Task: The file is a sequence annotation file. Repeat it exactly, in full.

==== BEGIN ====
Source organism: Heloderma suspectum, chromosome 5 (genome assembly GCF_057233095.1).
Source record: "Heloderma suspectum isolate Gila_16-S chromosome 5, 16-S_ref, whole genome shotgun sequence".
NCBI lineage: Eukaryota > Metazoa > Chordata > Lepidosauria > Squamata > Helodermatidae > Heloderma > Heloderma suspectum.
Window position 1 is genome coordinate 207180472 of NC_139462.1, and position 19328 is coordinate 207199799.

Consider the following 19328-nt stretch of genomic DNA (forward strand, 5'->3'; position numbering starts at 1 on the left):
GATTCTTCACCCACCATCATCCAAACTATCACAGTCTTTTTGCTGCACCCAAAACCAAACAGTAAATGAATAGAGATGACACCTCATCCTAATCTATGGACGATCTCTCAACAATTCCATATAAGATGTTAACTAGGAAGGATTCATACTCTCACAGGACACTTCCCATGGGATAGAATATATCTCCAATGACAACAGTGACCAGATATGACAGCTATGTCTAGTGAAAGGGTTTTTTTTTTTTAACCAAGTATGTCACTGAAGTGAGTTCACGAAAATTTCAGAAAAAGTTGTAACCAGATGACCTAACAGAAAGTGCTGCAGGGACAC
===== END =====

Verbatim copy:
Source organism: Heloderma suspectum, chromosome 5 (genome assembly GCF_057233095.1).
Source record: "Heloderma suspectum isolate Gila_16-S chromosome 5, 16-S_ref, whole genome shotgun sequence".
NCBI lineage: Eukaryota > Metazoa > Chordata > Lepidosauria > Squamata > Helodermatidae > Heloderma > Heloderma suspectum.
Window position 1 is genome coordinate 207180472 of NC_139462.1, and position 19328 is coordinate 207199799.

Consider the following 19328-nt stretch of genomic DNA (forward strand, 5'->3'; position numbering starts at 1 on the left):
GATTCTTCACCCACCATCATCCAAACTATCACAGTCTTTTTGCTGCACCCAAAACCAAACAGTAAATGAATAGAGATGACACCTCATCCTAATCTATGGACGATCTCTCAACAATTCCATATAAGATGTTAACTAGGAAGGATTCATACTCTCACAGGACACTTCCCATGGGATAGAATATATCTCCAATGACAACAGTGACCAGATATGACAGCTATGTCTAGTGAAAGGGTTTTTTTTTTTTAACCAAGTATGTCACTGAAGTGAGTTCACGAAAATTTCAGAAAAAGTTGTAACCAGATGACCTAACAGAAAGTGCTGCAGGGACAC